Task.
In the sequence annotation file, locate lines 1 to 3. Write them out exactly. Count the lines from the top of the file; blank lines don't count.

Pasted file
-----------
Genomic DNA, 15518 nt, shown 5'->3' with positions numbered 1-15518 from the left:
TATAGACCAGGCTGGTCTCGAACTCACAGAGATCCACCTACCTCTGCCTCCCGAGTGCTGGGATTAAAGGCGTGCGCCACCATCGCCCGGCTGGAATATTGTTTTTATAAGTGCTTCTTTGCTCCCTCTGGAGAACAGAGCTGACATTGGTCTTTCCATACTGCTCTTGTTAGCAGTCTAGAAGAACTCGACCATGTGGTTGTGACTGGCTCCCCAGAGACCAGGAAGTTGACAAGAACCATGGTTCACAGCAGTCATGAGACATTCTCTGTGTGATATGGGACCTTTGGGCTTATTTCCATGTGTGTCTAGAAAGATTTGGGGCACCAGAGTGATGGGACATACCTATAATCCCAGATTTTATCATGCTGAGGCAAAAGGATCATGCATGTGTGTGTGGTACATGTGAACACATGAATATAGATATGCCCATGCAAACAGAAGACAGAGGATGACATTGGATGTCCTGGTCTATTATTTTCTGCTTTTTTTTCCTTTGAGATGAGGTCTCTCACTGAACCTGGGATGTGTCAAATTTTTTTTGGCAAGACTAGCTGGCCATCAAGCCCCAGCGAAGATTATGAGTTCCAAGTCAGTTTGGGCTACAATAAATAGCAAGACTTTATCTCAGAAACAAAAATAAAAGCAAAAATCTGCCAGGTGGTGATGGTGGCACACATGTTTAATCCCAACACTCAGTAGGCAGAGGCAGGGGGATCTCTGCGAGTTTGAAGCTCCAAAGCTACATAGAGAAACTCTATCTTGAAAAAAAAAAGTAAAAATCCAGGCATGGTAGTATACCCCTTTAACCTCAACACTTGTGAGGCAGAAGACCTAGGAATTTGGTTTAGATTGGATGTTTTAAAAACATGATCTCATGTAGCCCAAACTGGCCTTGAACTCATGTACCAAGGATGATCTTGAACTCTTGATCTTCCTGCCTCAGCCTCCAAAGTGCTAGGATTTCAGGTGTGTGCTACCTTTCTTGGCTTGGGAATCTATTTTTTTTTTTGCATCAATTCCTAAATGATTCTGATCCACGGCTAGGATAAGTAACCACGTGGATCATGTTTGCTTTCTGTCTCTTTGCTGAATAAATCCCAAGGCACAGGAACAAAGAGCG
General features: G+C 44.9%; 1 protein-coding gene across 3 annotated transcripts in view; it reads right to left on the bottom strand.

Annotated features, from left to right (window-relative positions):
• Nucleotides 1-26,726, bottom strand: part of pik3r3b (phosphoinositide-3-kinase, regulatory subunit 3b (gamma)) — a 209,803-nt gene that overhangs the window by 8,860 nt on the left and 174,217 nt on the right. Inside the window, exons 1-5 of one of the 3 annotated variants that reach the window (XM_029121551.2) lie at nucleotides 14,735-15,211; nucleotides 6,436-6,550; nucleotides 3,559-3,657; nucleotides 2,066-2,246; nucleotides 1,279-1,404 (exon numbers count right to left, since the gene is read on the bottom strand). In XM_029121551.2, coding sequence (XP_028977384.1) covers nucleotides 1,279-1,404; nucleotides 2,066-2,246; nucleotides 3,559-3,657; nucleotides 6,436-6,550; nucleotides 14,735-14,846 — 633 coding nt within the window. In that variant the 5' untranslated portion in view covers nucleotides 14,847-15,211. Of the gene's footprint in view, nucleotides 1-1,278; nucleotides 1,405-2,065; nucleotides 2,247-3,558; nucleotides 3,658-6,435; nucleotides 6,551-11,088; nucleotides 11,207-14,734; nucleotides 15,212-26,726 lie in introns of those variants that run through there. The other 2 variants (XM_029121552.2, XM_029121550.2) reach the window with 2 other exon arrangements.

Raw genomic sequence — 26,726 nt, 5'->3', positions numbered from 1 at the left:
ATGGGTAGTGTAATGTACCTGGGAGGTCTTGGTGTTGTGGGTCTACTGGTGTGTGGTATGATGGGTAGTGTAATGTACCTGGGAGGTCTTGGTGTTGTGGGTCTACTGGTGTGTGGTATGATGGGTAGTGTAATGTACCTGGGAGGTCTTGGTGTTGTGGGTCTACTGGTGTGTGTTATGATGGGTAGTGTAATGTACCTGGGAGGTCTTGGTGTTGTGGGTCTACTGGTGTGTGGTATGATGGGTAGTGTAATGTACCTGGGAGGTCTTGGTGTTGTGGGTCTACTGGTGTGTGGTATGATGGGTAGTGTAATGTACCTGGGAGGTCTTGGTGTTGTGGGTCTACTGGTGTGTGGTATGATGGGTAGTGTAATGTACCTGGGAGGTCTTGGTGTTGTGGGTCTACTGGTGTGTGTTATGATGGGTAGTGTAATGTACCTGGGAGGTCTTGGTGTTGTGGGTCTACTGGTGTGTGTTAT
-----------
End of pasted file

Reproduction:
Genomic DNA, 15518 nt, shown 5'->3' with positions numbered 1-15518 from the left:
TATAGACCAGGCTGGTCTCGAACTCACAGAGATCCACCTACCTCTGCCTCCCGAGTGCTGGGATTAAAGGCGTGCGCCACCATCGCCCGGCTGGAATATTGTTTTTATAAGTGCTTCTTTGCTCCCTCTGGAGAACAGAGCTGACATTGGTCTTTCCATACTGCTCTTGTTAGCAGTCTAGAAGAACTCGACCATGTGGTTGTGACTGGCTCCCCAGAGACCAGGAAGTTGACAAGAACCATGGTTCACAGCAGTCATGAGACATTCTCTGTGTGATATGGGACCTTTGGGCTTATTTCCATGTGTGTCTAGAAAGATTTGGGGCACCAGAGTGATGGGACATACCTATAATCCCAGATTTTATCATGCTGAGGCAAAAGGATCATGCATGTGTGTGTGGTACATGTGAACACATGAATATAGATATGCCCATGCAAACAGAAGACAGAGGATGACATTGGATGTCCTGGTCTATTATTTTCTGCTTTTTTTTCCTTTGAGATGAGGTCTCTCACTGAACCTGGGATGTGTCAAATTTTTTTTGGCAAGACTAGCTGGCCATCAAGCCCCAGCGAAGATTATGAGTTCCAAGTCAGTTTGGGCTACAATAAATAGCAAGACTTTATCTCAGAAACAAAAATAAAAGCAAAAATCTGCCAGGTGGTGATGGTGGCACACATGTTTAATCCCAACACTCAGTAGGCAGAGGCAGGGGGATCTCTGCGAGTTTGAAGCTCCAAAGCTACATAGAGAAACTCTATCTTGAAAAAAAAAAGTAAAAATCCAGGCATGGTAGTATACCCCTTTAACCTCAACACTTGTGAGGCAGAAGACCTAGGAATTTGGTTTAGATTGGATGTTTTAAAAACATGATCTCATGTAGCCCAAACTGGCCTTGAACTCATGTACCAAGGATGATCTTGAACTCTTGATCTTCCTGCCTCAGCCTCCAAAGTGCTAGGATTTCAGGTGTGTGCTACCTTTCTTGGCTTGGGAATCTATTTTTTTTTTTGCATCAATTCCTAAATGATTCTGATCCACGGCTAGGATAAGTAACCACGTGGATCATGTTTGCTTTCTGTCTCTTTGCTGAATAAATCCCAAGGCACAGGAACAAAGAGCG
General features: G+C 44.9%; 1 protein-coding gene across 3 annotated transcripts in view; it reads right to left on the bottom strand.